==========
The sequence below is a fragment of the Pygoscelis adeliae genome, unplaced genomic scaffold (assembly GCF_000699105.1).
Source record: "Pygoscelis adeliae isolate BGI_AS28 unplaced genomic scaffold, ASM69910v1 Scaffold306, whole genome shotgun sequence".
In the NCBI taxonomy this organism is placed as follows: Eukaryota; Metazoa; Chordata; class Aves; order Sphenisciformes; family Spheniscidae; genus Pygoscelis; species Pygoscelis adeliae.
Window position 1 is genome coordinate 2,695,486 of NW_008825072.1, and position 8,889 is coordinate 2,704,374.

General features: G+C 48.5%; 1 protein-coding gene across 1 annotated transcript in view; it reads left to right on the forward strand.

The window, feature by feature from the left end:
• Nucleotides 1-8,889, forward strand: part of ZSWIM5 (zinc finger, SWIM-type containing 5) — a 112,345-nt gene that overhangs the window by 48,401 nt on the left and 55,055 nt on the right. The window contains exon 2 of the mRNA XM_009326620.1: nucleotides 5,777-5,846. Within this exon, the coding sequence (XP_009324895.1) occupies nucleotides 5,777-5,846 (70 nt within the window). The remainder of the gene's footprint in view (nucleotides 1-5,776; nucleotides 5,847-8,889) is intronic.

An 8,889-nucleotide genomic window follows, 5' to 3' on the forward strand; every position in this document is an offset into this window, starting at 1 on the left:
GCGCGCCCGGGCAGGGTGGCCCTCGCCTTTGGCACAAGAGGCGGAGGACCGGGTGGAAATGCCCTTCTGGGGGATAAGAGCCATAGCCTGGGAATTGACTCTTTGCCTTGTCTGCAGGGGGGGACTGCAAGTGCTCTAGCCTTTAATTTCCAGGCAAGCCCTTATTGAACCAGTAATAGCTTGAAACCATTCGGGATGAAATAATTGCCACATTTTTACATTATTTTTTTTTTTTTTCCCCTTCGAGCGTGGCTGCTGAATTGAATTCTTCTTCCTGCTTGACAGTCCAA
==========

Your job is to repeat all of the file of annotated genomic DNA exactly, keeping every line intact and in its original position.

The sequence below is a fragment of the Pygoscelis adeliae genome, unplaced genomic scaffold (assembly GCF_000699105.1).
Source record: "Pygoscelis adeliae isolate BGI_AS28 unplaced genomic scaffold, ASM69910v1 Scaffold306, whole genome shotgun sequence".
In the NCBI taxonomy this organism is placed as follows: Eukaryota; Metazoa; Chordata; class Aves; order Sphenisciformes; family Spheniscidae; genus Pygoscelis; species Pygoscelis adeliae.
Window position 1 is genome coordinate 2,695,486 of NW_008825072.1, and position 8,889 is coordinate 2,704,374.

General features: G+C 48.5%; 1 protein-coding gene across 1 annotated transcript in view; it reads left to right on the forward strand.

The window, feature by feature from the left end:
• Nucleotides 1-8,889, forward strand: part of ZSWIM5 (zinc finger, SWIM-type containing 5) — a 112,345-nt gene that overhangs the window by 48,401 nt on the left and 55,055 nt on the right. The window contains exon 2 of the mRNA XM_009326620.1: nucleotides 5,777-5,846. Within this exon, the coding sequence (XP_009324895.1) occupies nucleotides 5,777-5,846 (70 nt within the window). The remainder of the gene's footprint in view (nucleotides 1-5,776; nucleotides 5,847-8,889) is intronic.

An 8,889-nucleotide genomic window follows, 5' to 3' on the forward strand; every position in this document is an offset into this window, starting at 1 on the left:
GCGCGCCCGGGCAGGGTGGCCCTCGCCTTTGGCACAAGAGGCGGAGGACCGGGTGGAAATGCCCTTCTGGGGGATAAGAGCCATAGCCTGGGAATTGACTCTTTGCCTTGTCTGCAGGGGGGGACTGCAAGTGCTCTAGCCTTTAATTTCCAGGCAAGCCCTTATTGAACCAGTAATAGCTTGAAACCATTCGGGATGAAATAATTGCCACATTTTTACATTATTTTTTTTTTTTTTCCCCTTCGAGCGTGGCTGCTGAATTGAATTCTTCTTCCTGCTTGACAGTCCAA